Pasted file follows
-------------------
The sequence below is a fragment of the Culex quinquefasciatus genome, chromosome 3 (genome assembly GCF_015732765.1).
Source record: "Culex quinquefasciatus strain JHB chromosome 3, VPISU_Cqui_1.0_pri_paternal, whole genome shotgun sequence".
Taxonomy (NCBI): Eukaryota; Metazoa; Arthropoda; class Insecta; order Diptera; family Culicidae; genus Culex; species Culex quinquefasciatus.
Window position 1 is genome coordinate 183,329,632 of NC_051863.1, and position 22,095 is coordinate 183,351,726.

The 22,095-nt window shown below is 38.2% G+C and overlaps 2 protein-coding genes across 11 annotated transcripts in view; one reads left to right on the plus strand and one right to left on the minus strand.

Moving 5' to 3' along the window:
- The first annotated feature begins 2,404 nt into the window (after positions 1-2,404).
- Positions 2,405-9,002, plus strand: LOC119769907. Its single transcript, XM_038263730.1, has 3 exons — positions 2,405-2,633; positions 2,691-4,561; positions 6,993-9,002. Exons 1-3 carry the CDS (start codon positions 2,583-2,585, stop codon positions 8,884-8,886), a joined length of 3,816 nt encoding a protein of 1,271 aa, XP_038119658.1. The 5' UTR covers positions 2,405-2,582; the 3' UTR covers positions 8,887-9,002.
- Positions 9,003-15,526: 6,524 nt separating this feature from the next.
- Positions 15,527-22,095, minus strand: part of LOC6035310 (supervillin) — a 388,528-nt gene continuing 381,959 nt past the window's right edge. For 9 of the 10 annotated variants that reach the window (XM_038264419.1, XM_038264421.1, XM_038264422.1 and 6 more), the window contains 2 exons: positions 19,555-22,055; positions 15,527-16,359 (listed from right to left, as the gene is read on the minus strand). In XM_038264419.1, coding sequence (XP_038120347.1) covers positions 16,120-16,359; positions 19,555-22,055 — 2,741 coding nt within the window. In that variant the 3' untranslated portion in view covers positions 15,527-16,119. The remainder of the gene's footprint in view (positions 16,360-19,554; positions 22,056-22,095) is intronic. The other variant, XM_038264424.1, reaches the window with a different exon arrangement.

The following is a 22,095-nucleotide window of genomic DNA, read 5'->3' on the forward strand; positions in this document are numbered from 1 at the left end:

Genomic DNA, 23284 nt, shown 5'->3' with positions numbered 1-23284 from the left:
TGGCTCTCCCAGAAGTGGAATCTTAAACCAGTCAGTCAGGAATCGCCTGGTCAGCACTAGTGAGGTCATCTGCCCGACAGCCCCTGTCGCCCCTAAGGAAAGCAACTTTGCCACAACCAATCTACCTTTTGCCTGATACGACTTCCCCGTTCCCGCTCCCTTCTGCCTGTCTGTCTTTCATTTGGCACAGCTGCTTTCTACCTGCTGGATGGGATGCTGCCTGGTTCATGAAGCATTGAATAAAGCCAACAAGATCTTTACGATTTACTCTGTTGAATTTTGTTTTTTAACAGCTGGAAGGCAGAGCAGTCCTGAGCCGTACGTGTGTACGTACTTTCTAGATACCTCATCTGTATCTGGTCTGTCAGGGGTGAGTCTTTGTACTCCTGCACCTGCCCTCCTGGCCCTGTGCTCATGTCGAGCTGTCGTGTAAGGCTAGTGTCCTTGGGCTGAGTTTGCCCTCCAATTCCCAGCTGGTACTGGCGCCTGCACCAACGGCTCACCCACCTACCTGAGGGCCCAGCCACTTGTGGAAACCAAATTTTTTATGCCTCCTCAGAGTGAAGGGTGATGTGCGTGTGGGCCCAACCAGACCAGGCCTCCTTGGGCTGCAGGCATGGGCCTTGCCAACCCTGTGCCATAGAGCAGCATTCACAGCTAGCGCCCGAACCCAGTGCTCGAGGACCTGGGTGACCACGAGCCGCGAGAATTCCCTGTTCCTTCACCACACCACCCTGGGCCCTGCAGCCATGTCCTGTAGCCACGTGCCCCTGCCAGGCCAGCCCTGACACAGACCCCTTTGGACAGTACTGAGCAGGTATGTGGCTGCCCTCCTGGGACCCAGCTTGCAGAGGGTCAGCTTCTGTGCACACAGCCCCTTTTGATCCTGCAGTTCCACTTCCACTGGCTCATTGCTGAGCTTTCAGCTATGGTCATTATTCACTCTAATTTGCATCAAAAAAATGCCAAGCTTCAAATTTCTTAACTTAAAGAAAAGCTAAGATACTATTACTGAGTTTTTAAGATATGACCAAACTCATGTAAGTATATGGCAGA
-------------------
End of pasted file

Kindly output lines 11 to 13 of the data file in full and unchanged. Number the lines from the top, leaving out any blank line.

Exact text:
The following is a 22,095-nucleotide window of genomic DNA, read 5'->3' on the forward strand; positions in this document are numbered from 1 at the left end:

Genomic DNA, 23284 nt, shown 5'->3' with positions numbered 1-23284 from the left:
TGGCTCTCCCAGAAGTGGAATCTTAAACCAGTCAGTCAGGAATCGCCTGGTCAGCACTAGTGAGGTCATCTGCCCGACAGCCCCTGTCGCCCCTAAGGAAAGCAACTTTGCCACAACCAATCTACCTTTTGCCTGATACGACTTCCCCGTTCCCGCTCCCTTCTGCCTGTCTGTCTTTCATTTGGCACAGCTGCTTTCTACCTGCTGGATGGGATGCTGCCTGGTTCATGAAGCATTGAATAAAGCCAACAAGATCTTTACGATTTACTCTGTTGAATTTTGTTTTTTAACAGCTGGAAGGCAGAGCAGTCCTGAGCCGTACGTGTGTACGTACTTTCTAGATACCTCATCTGTATCTGGTCTGTCAGGGGTGAGTCTTTGTACTCCTGCACCTGCCCTCCTGGCCCTGTGCTCATGTCGAGCTGTCGTGTAAGGCTAGTGTCCTTGGGCTGAGTTTGCCCTCCAATTCCCAGCTGGTACTGGCGCCTGCACCAACGGCTCACCCACCTACCTGAGGGCCCAGCCACTTGTGGAAACCAAATTTTTTATGCCTCCTCAGAGTGAAGGGTGATGTGCGTGTGGGCCCAACCAGACCAGGCCTCCTTGGGCTGCAGGCATGGGCCTTGCCAACCCTGTGCCATAGAGCAGCATTCACAGCTAGCGCCCGAACCCAGTGCTCGAGGACCTGGGTGACCACGAGCCGCGAGAATTCCCTGTTCCTTCACCACACCACCCTGGGCCCTGCAGCCATGTCCTGTAGCCACGTGCCCCTGCCAGGCCAGCCCTGACACAGACCCCTTTGGACAGTACTGAGCAGGTATGTGGCTGCCCTCCTGGGACCCAGCTTGCAGAGGGTCAGCTTCTGTGCACACAGCCCCTTTTGATCCTGCAGTTCCACTTCCACTGGCTCATTGCTGAGCTTTCAGCTATGGTCATTATTCACTCTAATTTGCATCAAAAAAATGCCAAGCTTCAAATTTCTTAACTTAAAGAAAAGCTAAGATACTATTACTGAGTTTTTAAGATATGACCAAACTCATGTAAGTATATGGCAGA